The UK and the EU seem to have different positions on the future of network industries. According to the government’s White Paper, the UK does not want to remain part of the single market. However, it proposes to continue cooperation on networks, signalling a preference for a separate deal – presumably aiming at the continuation of the current trading regime, and UK membership of those bodies in charge of implementing the cooperation arrangements. At the same time, a narrative of “taking back control” seems incompatible with the EU having any say in the future UK’s state aid discipline or any supranational dispute settlement mechanism.
On the other side, the EU guidelines mention that “preserving the integrity of the single market excludes participation based on sector-by-sector approach”, implying that the IEM does not fall outside the single market discipline. This means that in the EU’s view no energy-specific arrangement can guarantee the continuation of current energy relations outside a comprehensive framework.
Neither Norway nor Switzerland
In other words, whilst the UK seems to reject the ‘Norwegian’ option, the EU excludes the ‘Swiss’ option. These options are often portrayed as models of future energy relations, but both the EU and the UK are right to reject them: many commentators overlook that these models actually do not exist with specific reference to energy.
There is no energy agreement between the EU and Norway. The energy relations fall within the European Economic Area (EEA) discipline, of which Norway is member. This implies a highly institutionalised dynamic relation, serving as a long-term agreement with countries that do not intend to be members of the EU. The UK is unwilling to follow this path due to the concessions it would have to make to join the EEA in terms of free movement, budgetary contributions, and adoption of EU legislation, on which EEA members have little influence.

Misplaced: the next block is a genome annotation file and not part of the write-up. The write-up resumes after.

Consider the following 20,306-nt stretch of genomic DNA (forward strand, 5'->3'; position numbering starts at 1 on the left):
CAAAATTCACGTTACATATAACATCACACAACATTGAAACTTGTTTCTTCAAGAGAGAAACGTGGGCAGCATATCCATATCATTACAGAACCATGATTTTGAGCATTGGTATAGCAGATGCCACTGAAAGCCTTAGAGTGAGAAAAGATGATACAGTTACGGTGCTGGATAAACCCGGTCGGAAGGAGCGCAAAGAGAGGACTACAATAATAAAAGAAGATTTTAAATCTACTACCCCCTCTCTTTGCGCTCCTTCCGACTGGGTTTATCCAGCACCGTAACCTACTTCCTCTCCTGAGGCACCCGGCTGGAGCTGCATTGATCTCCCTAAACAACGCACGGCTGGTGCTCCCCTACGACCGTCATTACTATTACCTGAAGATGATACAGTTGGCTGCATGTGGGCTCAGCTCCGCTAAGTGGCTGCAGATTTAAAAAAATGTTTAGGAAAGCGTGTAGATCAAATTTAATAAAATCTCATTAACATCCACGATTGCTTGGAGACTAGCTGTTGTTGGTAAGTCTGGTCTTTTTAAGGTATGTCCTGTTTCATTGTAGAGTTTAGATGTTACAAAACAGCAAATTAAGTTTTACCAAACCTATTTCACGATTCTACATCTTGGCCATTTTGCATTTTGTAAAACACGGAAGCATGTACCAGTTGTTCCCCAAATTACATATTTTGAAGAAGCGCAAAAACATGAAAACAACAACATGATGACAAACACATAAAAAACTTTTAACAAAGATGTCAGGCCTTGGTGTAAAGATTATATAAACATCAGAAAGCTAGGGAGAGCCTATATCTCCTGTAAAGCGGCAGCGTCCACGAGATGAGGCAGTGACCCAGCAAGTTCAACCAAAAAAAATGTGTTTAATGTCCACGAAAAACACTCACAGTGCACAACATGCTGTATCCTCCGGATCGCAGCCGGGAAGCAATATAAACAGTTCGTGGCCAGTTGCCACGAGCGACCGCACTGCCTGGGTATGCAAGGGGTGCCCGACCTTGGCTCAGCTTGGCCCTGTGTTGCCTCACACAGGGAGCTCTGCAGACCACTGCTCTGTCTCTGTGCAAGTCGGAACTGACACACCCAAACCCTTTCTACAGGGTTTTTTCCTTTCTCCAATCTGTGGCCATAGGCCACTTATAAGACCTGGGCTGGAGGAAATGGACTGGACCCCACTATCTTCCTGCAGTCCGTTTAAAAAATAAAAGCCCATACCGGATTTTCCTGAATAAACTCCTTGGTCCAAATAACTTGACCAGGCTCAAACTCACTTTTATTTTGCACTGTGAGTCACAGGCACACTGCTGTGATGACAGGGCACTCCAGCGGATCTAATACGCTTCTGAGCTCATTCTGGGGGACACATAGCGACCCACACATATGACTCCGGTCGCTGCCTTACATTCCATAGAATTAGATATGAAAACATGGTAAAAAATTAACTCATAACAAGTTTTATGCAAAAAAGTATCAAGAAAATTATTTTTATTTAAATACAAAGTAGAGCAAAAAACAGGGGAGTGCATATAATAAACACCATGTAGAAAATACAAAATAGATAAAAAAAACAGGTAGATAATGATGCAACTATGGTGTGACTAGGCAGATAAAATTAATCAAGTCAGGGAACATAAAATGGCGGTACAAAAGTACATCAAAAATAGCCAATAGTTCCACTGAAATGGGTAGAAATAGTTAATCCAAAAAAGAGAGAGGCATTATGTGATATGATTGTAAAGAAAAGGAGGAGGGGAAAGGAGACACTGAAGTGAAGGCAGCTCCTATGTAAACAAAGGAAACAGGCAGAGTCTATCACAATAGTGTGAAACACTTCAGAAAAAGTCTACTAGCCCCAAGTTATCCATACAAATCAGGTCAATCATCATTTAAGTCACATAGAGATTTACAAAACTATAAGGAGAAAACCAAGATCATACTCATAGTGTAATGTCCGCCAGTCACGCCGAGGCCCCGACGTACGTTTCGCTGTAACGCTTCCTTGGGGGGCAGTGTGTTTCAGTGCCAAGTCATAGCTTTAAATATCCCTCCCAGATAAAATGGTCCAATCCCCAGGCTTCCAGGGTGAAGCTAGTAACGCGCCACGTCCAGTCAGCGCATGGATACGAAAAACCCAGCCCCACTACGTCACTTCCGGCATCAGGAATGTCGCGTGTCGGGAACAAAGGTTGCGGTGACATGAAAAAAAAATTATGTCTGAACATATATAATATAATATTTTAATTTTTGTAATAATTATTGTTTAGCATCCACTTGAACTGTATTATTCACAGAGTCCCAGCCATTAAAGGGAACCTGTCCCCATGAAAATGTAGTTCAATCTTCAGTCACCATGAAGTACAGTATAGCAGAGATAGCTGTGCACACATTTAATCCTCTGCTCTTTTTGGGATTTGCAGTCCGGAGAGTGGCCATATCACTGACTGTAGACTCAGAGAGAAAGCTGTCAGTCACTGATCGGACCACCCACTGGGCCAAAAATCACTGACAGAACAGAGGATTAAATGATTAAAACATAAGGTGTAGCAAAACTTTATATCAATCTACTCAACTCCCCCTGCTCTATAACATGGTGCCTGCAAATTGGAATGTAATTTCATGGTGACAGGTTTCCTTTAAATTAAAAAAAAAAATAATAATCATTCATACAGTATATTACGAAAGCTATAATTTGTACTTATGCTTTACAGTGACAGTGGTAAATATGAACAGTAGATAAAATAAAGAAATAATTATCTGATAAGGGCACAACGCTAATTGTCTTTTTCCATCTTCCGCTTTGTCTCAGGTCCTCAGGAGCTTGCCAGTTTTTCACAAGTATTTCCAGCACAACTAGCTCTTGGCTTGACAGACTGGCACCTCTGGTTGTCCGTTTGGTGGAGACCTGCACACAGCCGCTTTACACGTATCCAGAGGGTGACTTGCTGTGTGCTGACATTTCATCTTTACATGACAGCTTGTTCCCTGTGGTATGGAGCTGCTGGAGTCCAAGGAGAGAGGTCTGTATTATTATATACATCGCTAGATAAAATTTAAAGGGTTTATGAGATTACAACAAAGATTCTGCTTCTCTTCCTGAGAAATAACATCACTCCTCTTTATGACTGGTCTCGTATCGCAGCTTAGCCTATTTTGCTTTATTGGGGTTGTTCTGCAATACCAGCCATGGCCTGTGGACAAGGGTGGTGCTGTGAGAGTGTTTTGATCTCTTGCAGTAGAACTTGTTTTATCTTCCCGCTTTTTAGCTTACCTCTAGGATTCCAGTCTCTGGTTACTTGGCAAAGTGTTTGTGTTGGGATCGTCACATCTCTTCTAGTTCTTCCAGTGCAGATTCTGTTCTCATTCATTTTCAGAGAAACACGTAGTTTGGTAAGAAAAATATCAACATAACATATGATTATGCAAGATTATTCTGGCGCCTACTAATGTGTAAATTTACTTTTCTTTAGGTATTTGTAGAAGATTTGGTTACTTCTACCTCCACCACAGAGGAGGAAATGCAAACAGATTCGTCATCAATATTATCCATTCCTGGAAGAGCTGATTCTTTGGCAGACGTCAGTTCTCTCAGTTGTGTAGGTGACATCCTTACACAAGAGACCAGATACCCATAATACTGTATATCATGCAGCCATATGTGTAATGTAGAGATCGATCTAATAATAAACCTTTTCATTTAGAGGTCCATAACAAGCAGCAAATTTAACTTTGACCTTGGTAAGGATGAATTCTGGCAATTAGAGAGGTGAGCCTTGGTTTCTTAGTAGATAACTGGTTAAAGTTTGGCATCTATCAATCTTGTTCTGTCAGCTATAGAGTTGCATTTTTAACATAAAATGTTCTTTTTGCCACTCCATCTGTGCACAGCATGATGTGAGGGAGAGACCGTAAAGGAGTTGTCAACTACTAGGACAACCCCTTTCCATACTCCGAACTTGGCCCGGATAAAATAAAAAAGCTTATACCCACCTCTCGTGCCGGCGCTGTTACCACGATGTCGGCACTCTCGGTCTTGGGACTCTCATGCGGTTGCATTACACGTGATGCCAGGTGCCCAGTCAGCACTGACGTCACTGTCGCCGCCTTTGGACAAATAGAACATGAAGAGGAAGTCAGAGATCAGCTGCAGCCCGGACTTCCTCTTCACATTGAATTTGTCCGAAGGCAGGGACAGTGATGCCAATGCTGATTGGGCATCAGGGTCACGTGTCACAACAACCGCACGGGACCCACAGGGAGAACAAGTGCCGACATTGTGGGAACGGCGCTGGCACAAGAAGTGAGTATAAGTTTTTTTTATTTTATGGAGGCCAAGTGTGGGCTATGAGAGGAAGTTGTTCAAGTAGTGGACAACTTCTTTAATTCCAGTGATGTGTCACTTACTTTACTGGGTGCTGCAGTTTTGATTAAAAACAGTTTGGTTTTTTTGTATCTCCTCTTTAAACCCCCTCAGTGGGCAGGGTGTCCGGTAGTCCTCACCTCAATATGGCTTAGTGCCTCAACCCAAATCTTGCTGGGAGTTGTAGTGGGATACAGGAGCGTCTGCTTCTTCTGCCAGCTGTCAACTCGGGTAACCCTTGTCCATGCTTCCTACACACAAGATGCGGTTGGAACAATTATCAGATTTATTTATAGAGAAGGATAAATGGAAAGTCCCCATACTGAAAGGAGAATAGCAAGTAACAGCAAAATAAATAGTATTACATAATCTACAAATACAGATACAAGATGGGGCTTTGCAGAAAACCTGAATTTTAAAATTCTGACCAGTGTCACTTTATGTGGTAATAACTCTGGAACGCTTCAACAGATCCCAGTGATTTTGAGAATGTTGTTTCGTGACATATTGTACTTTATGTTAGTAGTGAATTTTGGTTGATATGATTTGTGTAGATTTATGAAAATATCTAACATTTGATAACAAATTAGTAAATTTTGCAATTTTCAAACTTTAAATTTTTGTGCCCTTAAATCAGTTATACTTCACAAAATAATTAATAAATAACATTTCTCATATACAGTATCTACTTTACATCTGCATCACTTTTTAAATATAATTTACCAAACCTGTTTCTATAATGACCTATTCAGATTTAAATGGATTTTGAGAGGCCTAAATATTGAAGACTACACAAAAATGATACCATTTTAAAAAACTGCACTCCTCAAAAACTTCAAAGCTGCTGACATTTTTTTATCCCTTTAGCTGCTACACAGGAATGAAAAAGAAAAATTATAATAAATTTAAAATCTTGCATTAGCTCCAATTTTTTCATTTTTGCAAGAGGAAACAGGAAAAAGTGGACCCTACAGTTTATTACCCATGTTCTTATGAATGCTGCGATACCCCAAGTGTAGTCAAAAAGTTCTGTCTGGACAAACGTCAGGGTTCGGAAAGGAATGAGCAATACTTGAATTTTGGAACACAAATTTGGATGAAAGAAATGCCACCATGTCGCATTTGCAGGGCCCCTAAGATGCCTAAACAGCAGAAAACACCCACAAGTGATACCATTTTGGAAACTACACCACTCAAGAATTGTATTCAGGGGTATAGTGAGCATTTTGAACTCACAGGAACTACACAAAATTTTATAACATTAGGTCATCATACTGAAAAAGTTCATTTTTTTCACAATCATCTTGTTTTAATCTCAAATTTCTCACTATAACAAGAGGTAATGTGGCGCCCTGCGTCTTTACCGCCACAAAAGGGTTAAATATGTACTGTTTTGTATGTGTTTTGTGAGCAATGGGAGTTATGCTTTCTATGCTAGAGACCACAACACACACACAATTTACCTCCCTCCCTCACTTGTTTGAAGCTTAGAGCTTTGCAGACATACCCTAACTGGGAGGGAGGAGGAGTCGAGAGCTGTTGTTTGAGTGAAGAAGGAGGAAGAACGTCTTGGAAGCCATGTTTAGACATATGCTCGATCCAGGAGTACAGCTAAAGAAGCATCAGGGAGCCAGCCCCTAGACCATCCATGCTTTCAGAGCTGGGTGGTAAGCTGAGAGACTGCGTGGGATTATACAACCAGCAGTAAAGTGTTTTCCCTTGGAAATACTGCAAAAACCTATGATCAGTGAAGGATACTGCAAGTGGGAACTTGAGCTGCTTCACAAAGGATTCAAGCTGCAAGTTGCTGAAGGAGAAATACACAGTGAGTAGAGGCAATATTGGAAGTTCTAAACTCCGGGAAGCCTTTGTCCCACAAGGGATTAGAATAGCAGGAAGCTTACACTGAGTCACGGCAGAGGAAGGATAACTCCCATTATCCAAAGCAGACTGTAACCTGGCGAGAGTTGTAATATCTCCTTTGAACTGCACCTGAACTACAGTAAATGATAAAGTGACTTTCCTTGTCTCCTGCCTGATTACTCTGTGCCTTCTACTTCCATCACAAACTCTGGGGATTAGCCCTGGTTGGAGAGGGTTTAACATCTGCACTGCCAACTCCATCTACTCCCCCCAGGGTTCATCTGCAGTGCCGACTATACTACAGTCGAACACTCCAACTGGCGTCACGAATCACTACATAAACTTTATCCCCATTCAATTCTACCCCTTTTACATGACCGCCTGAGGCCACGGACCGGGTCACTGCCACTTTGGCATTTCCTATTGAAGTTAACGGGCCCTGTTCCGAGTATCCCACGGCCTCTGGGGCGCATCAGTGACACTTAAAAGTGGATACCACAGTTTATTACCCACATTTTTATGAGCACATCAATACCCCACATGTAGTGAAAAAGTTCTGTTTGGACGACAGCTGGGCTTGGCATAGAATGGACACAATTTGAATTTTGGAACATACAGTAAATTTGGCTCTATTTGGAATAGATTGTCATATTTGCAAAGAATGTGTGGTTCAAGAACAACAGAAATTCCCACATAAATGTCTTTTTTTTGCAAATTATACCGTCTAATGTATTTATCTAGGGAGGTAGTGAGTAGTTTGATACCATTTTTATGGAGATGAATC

The relation between the EU and Switzerland is based on more than 120 bilateral sectoral treaties, in derogation to the traditional EU approach. Trusting Switzerland’s willingness to join the EU, the EU conceded a sectoral approach to gradually adapt the Swiss framework to the EU acquis. When Switzerland clarified that it was no longer seeking membership, the EU did not hesitate to treat energy as a bargaining chip. An energy deal was blocked by Brussels, first in relation to the Swiss referendum on migration, and then as a response to the Swiss reluctance to agree to a comprehensive institutionalisation of dispute settlement. As a result, Switzerland’s large water reservoirs remain excluded from cross-border balancing initiatives, implying higher costs for electricity operators and consumers. Offering the UK a separate agreement on energy means offering to London a preferential status compared to Switzerland.